Friday, 21 December 2007

What is a good man like?

What is a good man like?

It is not really fashionable to speak of this today. Men, particularly white European men, are, in today's supposedly "anti-sexist", "anti-discriminatory" world, so often disregarded and too often considered to be the suitable butt of rather unpleasant Feminist jokes and insults. That this is, in itself, "sexist" and "discriminatory" is either not realised or just ignored.

Of course, women are interested in men but not always the good men. They are all too often more interested in the fashion icon, the pop star, the actor or the popular hero. In so wasting their time, they often miss the good man, the one who would make them the best sort of husband and so they end up with someone rather less good for a husband. In far too many cases, divorce follows.

They may then, all too often, blame the entire male sex and jump to the false conclusion that there are, in fact, no good men.

The media - especially the advertising media - all too frequently mocks the good man, the loyal and faithful husband and the gentle, loving father. He is too often presented as pedestrian or foolish or "uncool" (that most fatuous of descriptions!).

So, what is the good man like?

Well, we have the model of our Lord and the saints, particularly St Joseph, the Prince of Juda who humbly worked as a tradesman and carpenter. These are our best models, of course, but sometimes they can seem too remote.

Perhaps it is good to look around us, among our friends and family, for good people. If we look we shall see them.

But good men are often overlooked and not seen. Why is that? Well, perhaps it is because they are less obtrusive and do not press themselves upon others so much and so are not so readily seen. They are often not the centre of attention because they dislike that. They are not part of the glittering, glamorous, worldly beau monde. They are not the pop star or actor of the moment, nor the popularist politician who features in all the papers or the multi-millionaire who is feted by the media.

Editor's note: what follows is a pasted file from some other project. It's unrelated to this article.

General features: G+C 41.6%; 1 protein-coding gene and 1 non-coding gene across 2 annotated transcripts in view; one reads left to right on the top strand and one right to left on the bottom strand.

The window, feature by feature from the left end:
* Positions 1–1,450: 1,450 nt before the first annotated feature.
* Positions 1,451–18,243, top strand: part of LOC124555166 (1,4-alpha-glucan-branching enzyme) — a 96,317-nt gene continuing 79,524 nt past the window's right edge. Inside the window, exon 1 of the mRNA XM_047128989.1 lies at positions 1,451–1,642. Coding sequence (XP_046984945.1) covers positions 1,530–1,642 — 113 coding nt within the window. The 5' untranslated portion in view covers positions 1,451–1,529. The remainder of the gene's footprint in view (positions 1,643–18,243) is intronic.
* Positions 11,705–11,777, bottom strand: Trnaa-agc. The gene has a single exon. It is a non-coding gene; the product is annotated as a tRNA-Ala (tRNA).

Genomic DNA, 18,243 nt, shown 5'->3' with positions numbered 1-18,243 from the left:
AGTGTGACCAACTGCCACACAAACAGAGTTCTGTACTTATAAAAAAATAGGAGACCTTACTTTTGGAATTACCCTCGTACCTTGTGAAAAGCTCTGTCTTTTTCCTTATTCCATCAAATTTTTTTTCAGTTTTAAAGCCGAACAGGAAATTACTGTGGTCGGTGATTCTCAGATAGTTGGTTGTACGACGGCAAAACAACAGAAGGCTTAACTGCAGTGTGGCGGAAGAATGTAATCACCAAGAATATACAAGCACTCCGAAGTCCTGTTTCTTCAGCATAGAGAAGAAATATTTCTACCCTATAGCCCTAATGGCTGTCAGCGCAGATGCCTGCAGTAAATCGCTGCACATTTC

Personally, for men, I think a particularly fine example is that portrayed in the film Dr Zhivago by Sir Ralph Richardson - himself, in real life, an excellent Catholic gentleman, by the way, and a traditional Catholic at that.

He plays the wonderful character of Zhivago's father-in-law, Alexandr Alexandrovich Gromeko.

He is, in the film, a composite character combining two characters from the book but I particularly like the way he is portrayed in the film by Sir Ralph. It was an inspired choice by David Lean. Sir Ralph, in real life the quintessential English Catholic gentleman, is the perfect choice for this character.

He is a constant presence but never obtrusive. He is father to Tonya, Zhivago's wife.

Both book and film concentrate upon the famous poet, Yury Andreyevich Zhivago, and his affair with Larissa Feodorovna Antipova, a central figure, Lara, played by Julie Christie, as they are both caught up in the drama and terror of the Russian Revolution.

But whilst we have some sympathy with both these central characters we cannot, of course, approve their affair. We think of poor Tonya and little Sasha and his unborn sister. We might even think of her loving father, Alexandr Alexandrovich, except that he does not obtrude upon us. Why? Because he is the model of a good man and a good father. He provides the safe and reliable background upon which his wife, family, son-in-law and grand-children can depend.

Sir Ralph Richardson as Alexandr Alexandrovich Gromekin in the David Lean film of Dr Zhivago